This also makes the demand for nutrients and CO2 lower than I would have at high light, thus the management for CO2 and nutrients is much easier, and I can dose less.

So using less light makes all downstream management much easier and more stable.

I still have excellent health and growth, but it's far more manageable.

Try this, reduce you light slowly and progressively and see how it affects the aquarium,

Next: adjust the CO2 carefully/slowly and also add more current so that the O2 levels are also higher. This will make adding more CO2 less stressful for fish (they breath in O2 and exhale CO2 so it is the total of both CO2/O2 that matter, not just CO2 alone) and better mix the CO2 in the plant beds.

Tom Barr

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Inlägg av PatrikMalmo » 28 jan 2010, 20:13

BIG welcome!! :)

Thanks for your post!!
End Of The World Party
(just in case)


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Inlägg av peterhaack » 28 jan 2010, 20:26

Thanks Mr Barr and Welcome!

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Re: Link to Tropica's web site of articles

Inlägg av Lingonfil » 29 jan 2010, 00:17

Good and detailed article (linked).

Intersestng post as well.
Plantbrain skrev: I still have excellent health and growth, but it's far more manageable.
So the reason for turning down the lights is to get a more stable tank (and perhaps reduced electric bill)?

If one don't want to buy a new lights source what would be the best way to reduce lighting? Shading with floaters, screening of light with a net, raising the light source from the water line. Those changes wouldn't effect ones electric bill, and one would be "wasting" light.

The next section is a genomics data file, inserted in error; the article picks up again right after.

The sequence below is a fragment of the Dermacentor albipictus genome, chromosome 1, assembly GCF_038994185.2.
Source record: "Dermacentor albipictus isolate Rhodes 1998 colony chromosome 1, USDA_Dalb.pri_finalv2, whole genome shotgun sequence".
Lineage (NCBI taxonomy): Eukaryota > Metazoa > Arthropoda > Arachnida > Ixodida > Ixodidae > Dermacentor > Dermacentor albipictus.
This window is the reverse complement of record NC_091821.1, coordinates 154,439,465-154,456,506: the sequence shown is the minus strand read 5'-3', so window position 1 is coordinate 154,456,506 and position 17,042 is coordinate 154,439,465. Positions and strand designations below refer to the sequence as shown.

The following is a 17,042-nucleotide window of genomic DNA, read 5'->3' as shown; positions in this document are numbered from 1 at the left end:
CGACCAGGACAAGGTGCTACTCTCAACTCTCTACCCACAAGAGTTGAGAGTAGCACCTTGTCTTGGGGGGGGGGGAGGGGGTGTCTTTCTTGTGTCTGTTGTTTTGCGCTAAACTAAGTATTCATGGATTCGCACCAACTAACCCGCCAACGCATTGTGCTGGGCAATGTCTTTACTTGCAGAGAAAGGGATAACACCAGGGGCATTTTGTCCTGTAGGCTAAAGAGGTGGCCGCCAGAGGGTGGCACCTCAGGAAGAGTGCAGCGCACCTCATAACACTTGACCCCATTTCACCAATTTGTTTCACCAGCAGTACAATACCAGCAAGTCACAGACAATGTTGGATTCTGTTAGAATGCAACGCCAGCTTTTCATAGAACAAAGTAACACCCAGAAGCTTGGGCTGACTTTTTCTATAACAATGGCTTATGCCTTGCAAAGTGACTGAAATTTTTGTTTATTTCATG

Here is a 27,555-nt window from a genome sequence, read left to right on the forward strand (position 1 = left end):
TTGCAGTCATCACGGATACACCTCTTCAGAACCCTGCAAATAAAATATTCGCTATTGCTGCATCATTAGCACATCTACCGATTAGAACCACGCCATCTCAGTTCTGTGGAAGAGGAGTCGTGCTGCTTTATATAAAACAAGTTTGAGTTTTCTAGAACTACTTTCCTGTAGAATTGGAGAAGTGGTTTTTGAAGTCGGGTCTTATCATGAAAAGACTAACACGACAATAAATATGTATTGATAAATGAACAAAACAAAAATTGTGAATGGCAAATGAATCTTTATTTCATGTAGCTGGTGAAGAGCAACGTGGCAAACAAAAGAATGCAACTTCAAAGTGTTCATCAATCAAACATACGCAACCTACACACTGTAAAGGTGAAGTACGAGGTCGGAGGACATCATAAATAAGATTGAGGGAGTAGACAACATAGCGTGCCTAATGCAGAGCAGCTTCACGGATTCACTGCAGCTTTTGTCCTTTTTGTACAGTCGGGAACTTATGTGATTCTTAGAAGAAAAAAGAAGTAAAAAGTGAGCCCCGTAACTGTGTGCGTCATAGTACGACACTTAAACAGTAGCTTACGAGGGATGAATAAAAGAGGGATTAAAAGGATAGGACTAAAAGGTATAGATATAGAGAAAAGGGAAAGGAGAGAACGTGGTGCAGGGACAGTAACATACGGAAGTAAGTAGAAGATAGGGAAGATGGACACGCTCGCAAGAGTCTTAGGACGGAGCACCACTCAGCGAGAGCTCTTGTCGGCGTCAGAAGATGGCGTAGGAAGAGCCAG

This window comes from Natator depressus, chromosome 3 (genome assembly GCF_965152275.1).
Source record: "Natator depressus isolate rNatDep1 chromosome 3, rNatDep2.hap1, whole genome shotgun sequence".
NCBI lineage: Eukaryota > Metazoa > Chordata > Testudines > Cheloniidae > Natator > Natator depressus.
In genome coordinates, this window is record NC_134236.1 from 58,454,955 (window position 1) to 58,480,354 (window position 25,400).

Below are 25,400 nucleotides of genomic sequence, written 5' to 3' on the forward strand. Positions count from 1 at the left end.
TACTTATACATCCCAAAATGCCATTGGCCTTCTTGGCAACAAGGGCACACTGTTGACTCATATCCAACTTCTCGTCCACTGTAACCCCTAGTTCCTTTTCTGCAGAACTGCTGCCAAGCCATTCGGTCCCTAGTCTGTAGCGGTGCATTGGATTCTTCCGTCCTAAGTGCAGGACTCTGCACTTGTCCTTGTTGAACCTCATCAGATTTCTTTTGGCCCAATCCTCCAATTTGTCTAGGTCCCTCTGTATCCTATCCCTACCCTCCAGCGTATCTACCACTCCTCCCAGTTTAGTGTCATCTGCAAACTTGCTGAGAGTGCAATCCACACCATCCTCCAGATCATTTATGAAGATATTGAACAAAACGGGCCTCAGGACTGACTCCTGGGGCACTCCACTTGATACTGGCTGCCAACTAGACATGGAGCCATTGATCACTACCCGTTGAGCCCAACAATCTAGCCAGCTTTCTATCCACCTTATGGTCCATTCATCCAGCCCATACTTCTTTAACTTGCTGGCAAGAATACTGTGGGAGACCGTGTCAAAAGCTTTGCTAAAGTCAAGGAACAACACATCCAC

If you had an overdimensioned lightingequipment would you rather "waste" light and get less light in the tank and hopefully a more stable tank. Or would you maximize the efficeincy of your light output and adjust Co2 and nutrients?

Gustav Ek
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Inlägg av Gustav Ek » 29 jan 2010, 00:18

Very interesting article, something that I surely will try out when adding c02 to my tank. Thanks and welcome!

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Inlägg av Roolo » 29 jan 2010, 20:44

Welcome to plantswap mr Barr, its a honor to have have you here!
I do have some questions, in which, it would be intresting to hear your opinion.

#1 In your first post in this thread, you were talking about having 40µE/s at the bottom of your tank. Do you consider 40µE/s to be "High Light" or "Low light"? How do you relate 40µE/s to µE/s/m2 (area of the sensor radiated is needed?)

#2 Most art descriptions of aquatic plants, are talking about "light needs",what do you consider as Low - High light needs, expressed in [µE/s/m2]

#3 In a recent thread:, we had a discussion about light ranges Ivo Buskos article: were used as a reference material in the discussion. I tried to interpretate Ivo:s excellent article in order to have a formula, that should be easy to use.

The formula outcome was as follows:

L = Light amount [(µE/s)/m2]
P = Light source electrical power [W]
A = Bottom Area of the Tank [m2]
PAReff = PAR-Efficiency [(µE/s)/W]
Reff = Reflektoreffektivitet [%] (25% for no reflector and approx 80% for a "good" reflector??)

L= (P*PAReff*Reff)/A [(µE/s)/m2]

What is your opinion bout this formula?

PAReff is retrieved from Defdacs Calculator :

BR Roolo